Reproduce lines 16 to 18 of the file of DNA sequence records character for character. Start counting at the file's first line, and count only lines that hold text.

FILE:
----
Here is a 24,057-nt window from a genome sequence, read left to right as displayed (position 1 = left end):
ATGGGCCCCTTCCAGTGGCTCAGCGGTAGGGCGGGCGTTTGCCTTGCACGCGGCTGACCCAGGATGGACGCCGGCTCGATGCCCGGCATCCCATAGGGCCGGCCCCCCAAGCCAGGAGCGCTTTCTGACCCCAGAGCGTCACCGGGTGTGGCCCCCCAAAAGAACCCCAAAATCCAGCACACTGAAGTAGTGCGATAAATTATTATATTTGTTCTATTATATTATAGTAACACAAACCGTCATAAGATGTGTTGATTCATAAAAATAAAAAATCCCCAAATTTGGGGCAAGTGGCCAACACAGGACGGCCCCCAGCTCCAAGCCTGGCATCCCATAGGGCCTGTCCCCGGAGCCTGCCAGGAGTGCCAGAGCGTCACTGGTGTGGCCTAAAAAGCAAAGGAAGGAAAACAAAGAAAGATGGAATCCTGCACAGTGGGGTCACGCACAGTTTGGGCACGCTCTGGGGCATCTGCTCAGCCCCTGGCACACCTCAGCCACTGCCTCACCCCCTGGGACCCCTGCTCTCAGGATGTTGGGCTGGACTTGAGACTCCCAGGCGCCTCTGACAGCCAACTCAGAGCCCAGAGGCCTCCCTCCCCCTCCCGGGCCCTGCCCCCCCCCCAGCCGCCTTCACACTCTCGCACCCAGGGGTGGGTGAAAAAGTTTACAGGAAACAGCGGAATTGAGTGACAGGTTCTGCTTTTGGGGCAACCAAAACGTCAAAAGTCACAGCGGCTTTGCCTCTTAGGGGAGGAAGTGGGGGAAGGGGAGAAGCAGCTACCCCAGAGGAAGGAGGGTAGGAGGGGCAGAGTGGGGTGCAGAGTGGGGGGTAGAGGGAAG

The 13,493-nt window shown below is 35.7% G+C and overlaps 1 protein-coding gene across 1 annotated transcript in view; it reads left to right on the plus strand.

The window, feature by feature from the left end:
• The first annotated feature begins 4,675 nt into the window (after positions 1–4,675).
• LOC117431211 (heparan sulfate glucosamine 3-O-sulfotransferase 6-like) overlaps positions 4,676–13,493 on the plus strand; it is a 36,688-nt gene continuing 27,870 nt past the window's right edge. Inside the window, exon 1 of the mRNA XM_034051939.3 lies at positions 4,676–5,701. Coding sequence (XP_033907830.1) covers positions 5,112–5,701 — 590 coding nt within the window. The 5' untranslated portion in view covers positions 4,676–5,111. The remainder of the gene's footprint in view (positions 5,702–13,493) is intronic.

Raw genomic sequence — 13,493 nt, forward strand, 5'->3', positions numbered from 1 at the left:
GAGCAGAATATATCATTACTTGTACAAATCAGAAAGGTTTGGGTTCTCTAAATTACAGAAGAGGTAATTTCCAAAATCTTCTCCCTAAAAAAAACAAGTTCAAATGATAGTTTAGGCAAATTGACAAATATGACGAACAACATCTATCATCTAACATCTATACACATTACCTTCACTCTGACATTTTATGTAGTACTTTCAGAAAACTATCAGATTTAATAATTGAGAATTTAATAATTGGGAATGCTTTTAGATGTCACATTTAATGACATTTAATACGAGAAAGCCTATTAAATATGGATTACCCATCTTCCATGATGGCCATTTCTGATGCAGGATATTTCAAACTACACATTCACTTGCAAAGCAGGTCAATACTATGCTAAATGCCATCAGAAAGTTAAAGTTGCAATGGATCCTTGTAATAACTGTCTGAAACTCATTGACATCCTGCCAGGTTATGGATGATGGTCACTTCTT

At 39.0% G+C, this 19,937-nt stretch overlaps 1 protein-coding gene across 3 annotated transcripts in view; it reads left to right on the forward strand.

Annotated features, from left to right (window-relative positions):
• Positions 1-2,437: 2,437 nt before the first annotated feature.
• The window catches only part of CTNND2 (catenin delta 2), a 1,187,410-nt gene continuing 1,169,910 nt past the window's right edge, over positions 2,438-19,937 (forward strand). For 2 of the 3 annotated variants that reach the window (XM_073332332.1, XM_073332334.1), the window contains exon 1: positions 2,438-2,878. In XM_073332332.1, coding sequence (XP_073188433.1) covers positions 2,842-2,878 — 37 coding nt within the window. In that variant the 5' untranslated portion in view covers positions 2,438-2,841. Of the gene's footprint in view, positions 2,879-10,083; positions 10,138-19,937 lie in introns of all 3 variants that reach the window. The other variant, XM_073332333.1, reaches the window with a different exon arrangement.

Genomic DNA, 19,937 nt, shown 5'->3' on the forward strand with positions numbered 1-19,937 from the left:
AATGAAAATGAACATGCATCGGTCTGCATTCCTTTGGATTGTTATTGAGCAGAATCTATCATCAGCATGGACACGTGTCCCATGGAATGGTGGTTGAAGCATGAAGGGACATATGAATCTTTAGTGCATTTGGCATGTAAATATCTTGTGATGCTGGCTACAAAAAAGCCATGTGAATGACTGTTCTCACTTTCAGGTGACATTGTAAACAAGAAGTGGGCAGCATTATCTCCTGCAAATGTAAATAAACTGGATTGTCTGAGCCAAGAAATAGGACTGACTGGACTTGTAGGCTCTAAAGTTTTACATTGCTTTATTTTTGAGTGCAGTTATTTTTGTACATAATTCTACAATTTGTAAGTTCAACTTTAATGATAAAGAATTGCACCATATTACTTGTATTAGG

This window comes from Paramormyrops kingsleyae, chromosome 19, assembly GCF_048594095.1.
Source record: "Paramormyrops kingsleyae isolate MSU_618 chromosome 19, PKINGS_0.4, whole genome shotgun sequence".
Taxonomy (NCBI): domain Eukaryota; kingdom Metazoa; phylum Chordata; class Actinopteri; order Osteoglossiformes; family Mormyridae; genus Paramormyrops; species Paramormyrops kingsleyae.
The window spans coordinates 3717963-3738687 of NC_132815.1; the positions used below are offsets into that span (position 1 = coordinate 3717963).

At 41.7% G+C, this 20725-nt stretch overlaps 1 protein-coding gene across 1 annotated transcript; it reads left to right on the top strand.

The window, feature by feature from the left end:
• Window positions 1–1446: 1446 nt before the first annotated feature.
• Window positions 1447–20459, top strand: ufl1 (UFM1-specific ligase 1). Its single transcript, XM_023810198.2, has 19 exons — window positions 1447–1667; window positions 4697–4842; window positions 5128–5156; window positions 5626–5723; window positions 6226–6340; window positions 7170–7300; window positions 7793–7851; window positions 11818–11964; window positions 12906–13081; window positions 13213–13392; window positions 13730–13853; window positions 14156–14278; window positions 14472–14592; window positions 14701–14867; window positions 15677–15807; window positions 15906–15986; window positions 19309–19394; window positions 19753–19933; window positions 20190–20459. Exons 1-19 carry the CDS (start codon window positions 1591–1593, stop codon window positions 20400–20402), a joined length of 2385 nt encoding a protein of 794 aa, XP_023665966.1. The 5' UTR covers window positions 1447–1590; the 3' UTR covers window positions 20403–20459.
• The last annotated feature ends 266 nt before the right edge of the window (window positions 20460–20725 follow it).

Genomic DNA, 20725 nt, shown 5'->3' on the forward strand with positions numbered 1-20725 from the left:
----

Source record: "Paramormyrops kingsleyae isolate MSU_618 chromosome 19, PKINGS_0.4, whole genome shotgun sequence".
Taxonomy (NCBI): domain Eukaryota; kingdom Metazoa; phylum Chordata; class Actinopteri; order Osteoglossiformes; family Mormyridae; genus Paramormyrops; species Paramormyrops kingsleyae.
The window spans coordinates 3717963-3738687 of NC_132815.1; the positions used below are offsets into that span (position 1 = coordinate 3717963).